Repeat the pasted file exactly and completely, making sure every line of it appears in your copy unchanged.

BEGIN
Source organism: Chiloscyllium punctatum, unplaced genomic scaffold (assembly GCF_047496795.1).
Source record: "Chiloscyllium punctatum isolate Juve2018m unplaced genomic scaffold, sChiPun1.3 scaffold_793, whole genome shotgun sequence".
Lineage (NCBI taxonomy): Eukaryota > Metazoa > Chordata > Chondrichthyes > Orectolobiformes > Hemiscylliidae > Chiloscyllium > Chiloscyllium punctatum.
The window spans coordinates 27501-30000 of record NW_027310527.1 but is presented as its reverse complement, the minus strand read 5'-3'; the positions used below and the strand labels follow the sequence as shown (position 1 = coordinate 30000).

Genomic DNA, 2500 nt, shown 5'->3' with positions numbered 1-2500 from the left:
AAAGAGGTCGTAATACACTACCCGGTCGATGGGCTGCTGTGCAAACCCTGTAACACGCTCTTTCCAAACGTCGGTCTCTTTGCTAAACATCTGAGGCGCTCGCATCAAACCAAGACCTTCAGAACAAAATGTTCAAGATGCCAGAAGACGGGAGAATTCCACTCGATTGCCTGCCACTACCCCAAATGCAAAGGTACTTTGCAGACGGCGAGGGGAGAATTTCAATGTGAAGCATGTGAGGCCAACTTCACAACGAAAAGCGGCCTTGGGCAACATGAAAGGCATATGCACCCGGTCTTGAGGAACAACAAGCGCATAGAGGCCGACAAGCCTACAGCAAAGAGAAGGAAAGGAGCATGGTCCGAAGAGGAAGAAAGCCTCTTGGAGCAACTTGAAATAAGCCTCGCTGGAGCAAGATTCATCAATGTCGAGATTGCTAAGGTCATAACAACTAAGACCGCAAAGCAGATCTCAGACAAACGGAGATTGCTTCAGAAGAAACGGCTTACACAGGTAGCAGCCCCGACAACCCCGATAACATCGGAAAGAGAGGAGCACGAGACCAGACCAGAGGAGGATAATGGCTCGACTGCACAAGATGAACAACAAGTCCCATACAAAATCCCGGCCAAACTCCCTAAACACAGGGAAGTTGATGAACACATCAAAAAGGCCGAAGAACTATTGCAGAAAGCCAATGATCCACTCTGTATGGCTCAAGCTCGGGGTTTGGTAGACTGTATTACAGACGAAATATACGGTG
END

Source organism: Chiloscyllium punctatum, unplaced genomic scaffold (assembly GCF_047496795.1).
Source record: "Chiloscyllium punctatum isolate Juve2018m unplaced genomic scaffold, sChiPun1.3 scaffold_793, whole genome shotgun sequence".
Lineage (NCBI taxonomy): Eukaryota > Metazoa > Chordata > Chondrichthyes > Orectolobiformes > Hemiscylliidae > Chiloscyllium > Chiloscyllium punctatum.
The window spans coordinates 27501-30000 of record NW_027310527.1 but is presented as its reverse complement, the minus strand read 5'-3'; the positions used below and the strand labels follow the sequence as shown (position 1 = coordinate 30000).

Genomic DNA, 2500 nt, shown 5'->3' with positions numbered 1-2500 from the left:
AAAGAGGTCGTAATACACTACCCGGTCGATGGGCTGCTGTGCAAACCCTGTAACACGCTCTTTCCAAACGTCGGTCTCTTTGCTAAACATCTGAGGCGCTCGCATCAAACCAAGACCTTCAGAACAAAATGTTCAAGATGCCAGAAGACGGGAGAATTCCACTCGATTGCCTGCCACTACCCCAAATGCAAAGGTACTTTGCAGACGGCGAGGGGAGAATTTCAATGTGAAGCATGTGAGGCCAACTTCACAACGAAAAGCGGCCTTGGGCAACATGAAAGGCATATGCACCCGGTCTTGAGGAACAACAAGCGCATAGAGGCCGACAAGCCTACAGCAAAGAGAAGGAAAGGAGCATGGTCCGAAGAGGAAGAAAGCCTCTTGGAGCAACTTGAAATAAGCCTCGCTGGAGCAAGATTCATCAATGTCGAGATTGCTAAGGTCATAACAACTAAGACCGCAAAGCAGATCTCAGACAAACGGAGATTGCTTCAGAAGAAACGGCTTACACAGGTAGCAGCCCCGACAACCCCGATAACATCGGAAAGAGAGGAGCACGAGACCAGACCAGAGGAGGATAATGGCTCGACTGCACAAGATGAACAACAAGTCCCATACAAAATCCCGGCCAAACTCCCTAAACACAGGGAAGTTGATGAACACATCAAAAAGGCCGAAGAACTATTGCAGAAAGCCAATGATCCACTCTGTATGGCTCAAGCTCGGGGTTTGGTAGACTGTATTACAGACGAAATATACGGTG